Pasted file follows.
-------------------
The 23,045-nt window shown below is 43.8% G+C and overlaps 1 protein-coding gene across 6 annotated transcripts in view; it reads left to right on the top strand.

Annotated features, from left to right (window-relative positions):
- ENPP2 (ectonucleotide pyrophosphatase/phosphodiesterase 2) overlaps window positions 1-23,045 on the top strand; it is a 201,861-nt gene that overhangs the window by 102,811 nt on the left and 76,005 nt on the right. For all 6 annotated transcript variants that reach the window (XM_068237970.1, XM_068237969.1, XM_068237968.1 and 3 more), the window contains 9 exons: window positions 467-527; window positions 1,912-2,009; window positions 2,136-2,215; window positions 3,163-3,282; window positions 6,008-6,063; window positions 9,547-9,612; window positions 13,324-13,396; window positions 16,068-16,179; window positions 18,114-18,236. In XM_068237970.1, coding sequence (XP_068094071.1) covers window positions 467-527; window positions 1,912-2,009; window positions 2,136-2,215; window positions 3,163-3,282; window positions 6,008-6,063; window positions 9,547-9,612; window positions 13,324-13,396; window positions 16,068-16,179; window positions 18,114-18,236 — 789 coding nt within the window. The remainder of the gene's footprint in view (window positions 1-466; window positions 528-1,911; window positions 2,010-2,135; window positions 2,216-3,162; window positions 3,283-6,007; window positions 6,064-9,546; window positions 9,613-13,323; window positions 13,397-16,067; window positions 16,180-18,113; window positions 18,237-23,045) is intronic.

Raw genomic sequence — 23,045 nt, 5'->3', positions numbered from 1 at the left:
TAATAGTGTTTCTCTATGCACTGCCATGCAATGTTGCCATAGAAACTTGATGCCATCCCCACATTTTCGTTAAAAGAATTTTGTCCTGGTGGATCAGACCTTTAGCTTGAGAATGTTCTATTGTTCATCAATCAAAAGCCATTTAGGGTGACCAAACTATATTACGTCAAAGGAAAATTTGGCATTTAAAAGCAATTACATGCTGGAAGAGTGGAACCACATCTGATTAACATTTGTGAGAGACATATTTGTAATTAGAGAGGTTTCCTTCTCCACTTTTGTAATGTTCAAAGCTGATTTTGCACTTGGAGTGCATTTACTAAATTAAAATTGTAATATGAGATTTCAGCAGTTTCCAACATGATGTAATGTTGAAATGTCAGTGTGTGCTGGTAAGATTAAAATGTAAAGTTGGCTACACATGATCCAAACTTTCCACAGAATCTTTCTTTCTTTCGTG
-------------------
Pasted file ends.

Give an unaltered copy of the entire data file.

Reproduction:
The 23,045-nt window shown below is 43.8% G+C and overlaps 1 protein-coding gene across 6 annotated transcripts in view; it reads left to right on the top strand.

Annotated features, from left to right (window-relative positions):
- ENPP2 (ectonucleotide pyrophosphatase/phosphodiesterase 2) overlaps window positions 1-23,045 on the top strand; it is a 201,861-nt gene that overhangs the window by 102,811 nt on the left and 76,005 nt on the right. For all 6 annotated transcript variants that reach the window (XM_068237970.1, XM_068237969.1, XM_068237968.1 and 3 more), the window contains 9 exons: window positions 467-527; window positions 1,912-2,009; window positions 2,136-2,215; window positions 3,163-3,282; window positions 6,008-6,063; window positions 9,547-9,612; window positions 13,324-13,396; window positions 16,068-16,179; window positions 18,114-18,236. In XM_068237970.1, coding sequence (XP_068094071.1) covers window positions 467-527; window positions 1,912-2,009; window positions 2,136-2,215; window positions 3,163-3,282; window positions 6,008-6,063; window positions 9,547-9,612; window positions 13,324-13,396; window positions 16,068-16,179; window positions 18,114-18,236 — 789 coding nt within the window. The remainder of the gene's footprint in view (window positions 1-466; window positions 528-1,911; window positions 2,010-2,135; window positions 2,216-3,162; window positions 3,283-6,007; window positions 6,064-9,546; window positions 9,613-13,323; window positions 13,397-16,067; window positions 16,180-18,113; window positions 18,237-23,045) is intronic.

Raw genomic sequence — 23,045 nt, 5'->3', positions numbered from 1 at the left:
TAATAGTGTTTCTCTATGCACTGCCATGCAATGTTGCCATAGAAACTTGATGCCATCCCCACATTTTCGTTAAAAGAATTTTGTCCTGGTGGATCAGACCTTTAGCTTGAGAATGTTCTATTGTTCATCAATCAAAAGCCATTTAGGGTGACCAAACTATATTACGTCAAAGGAAAATTTGGCATTTAAAAGCAATTACATGCTGGAAGAGTGGAACCACATCTGATTAACATTTGTGAGAGACATATTTGTAATTAGAGAGGTTTCCTTCTCCACTTTTGTAATGTTCAAAGCTGATTTTGCACTTGGAGTGCATTTACTAAATTAAAATTGTAATATGAGATTTCAGCAGTTTCCAACATGATGTAATGTTGAAATGTCAGTGTGTGCTGGTAAGATTAAAATGTAAAGTTGGCTACACATGATCCAAACTTTCCACAGAATCTTTCTTTCTTTCGTG